Check out ABC TV's Australian Story tonight (Monday 2 June, or online) for an insight on the world of reality TV cooking shows.  Jules Allen, from Lennox Head, was a Masterchef contestant in 2013. She  is a social worker and single mother who has fostered 29 children.
ABC online reports "She is clearly a very capable woman but she says her experience as a contestant [..] left her feeling like "a basket case"."
Ms Allen says : ""I think it's fair to say most of the contestants I kept in contact with found the hardest thing was the transition back into so-called normal life. "
Despite feeling bruised by her MasterChef experience, she acknowledges the doors that it opened.  Her profile allowed her to pursue charity work, travelling to Cambodia to help abused women and children and working with Deborra-lee Furness as an ambassador for National Adoption Awareness Week.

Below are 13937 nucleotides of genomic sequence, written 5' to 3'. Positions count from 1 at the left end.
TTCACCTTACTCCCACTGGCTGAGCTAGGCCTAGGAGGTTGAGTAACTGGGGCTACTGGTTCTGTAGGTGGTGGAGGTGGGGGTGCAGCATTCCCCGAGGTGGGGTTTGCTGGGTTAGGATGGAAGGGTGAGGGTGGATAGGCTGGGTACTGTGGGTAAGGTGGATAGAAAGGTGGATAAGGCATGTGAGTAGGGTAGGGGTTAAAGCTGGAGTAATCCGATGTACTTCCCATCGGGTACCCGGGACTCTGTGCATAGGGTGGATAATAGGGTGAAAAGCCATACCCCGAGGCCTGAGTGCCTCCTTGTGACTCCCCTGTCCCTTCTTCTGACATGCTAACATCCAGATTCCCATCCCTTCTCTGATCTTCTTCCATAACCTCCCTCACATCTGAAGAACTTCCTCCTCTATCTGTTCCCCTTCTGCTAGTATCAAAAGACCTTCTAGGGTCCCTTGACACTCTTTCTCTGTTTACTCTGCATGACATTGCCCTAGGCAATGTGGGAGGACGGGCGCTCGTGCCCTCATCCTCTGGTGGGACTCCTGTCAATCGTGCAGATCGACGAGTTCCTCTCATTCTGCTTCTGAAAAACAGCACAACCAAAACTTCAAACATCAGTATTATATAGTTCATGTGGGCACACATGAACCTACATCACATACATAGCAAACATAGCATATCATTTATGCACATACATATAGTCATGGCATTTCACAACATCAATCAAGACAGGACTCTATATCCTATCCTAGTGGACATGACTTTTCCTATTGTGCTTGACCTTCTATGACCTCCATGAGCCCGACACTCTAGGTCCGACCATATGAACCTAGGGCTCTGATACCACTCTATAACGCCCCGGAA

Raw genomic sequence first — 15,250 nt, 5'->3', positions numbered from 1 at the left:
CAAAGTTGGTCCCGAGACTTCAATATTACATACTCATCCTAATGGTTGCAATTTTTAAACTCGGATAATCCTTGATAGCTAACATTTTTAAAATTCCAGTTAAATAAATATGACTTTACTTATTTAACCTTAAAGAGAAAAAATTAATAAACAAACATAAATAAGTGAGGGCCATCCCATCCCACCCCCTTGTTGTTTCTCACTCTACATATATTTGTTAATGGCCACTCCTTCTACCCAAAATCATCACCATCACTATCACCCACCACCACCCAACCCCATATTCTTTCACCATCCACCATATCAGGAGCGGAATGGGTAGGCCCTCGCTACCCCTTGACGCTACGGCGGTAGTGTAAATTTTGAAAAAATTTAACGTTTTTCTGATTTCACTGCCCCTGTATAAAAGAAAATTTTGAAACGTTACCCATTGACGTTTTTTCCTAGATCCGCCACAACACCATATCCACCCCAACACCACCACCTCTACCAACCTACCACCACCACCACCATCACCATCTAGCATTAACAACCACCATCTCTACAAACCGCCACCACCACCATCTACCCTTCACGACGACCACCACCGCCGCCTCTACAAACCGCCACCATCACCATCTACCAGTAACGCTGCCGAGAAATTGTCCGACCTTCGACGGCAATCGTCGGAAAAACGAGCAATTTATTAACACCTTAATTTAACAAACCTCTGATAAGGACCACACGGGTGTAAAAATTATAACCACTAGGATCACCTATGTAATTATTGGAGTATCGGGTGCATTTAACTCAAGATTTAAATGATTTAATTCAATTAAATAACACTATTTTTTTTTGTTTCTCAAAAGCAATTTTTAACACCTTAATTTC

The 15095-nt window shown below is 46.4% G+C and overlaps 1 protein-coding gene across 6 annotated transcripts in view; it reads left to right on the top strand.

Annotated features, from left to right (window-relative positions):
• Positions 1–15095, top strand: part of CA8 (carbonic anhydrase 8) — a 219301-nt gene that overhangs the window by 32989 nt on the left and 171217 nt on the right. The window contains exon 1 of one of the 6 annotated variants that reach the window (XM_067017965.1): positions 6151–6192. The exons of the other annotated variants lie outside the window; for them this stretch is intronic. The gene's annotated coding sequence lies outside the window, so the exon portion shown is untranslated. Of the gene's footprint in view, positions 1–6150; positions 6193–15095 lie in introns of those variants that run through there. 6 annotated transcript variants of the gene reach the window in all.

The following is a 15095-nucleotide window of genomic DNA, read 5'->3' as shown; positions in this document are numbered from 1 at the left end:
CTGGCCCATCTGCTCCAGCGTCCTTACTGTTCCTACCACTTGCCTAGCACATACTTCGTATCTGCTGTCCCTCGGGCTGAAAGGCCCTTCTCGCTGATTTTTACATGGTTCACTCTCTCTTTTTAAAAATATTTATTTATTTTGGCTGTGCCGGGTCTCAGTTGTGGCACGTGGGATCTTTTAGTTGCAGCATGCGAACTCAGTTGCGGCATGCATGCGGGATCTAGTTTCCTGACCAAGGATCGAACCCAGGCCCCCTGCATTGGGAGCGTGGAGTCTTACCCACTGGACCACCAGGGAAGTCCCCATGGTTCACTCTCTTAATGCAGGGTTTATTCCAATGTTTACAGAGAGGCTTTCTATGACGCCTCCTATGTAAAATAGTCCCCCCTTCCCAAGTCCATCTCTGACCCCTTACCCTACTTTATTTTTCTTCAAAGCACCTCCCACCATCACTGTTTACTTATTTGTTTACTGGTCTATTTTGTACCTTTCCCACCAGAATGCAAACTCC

Have a look at the Future Feeders- Growing young farmers from the ground up
The Future Feeders project is all about working to address the challenge around ageing farmers and lack of succession planning. It provides young people with opportunities in small scale farm management and ecological agricultural skills development. It helps them access land and  move into careers in sustainable food production with an emphasis on  our local food security.  It aims to gather young people committed to feeding our community to be participating owner/members of a food production co-operative.  The Future Feeders have launched a crowd funding campaign to get their project to the next level, including an educational facility to use as a base for an intern-ship program.  To find out more  go to the Future Feeders website: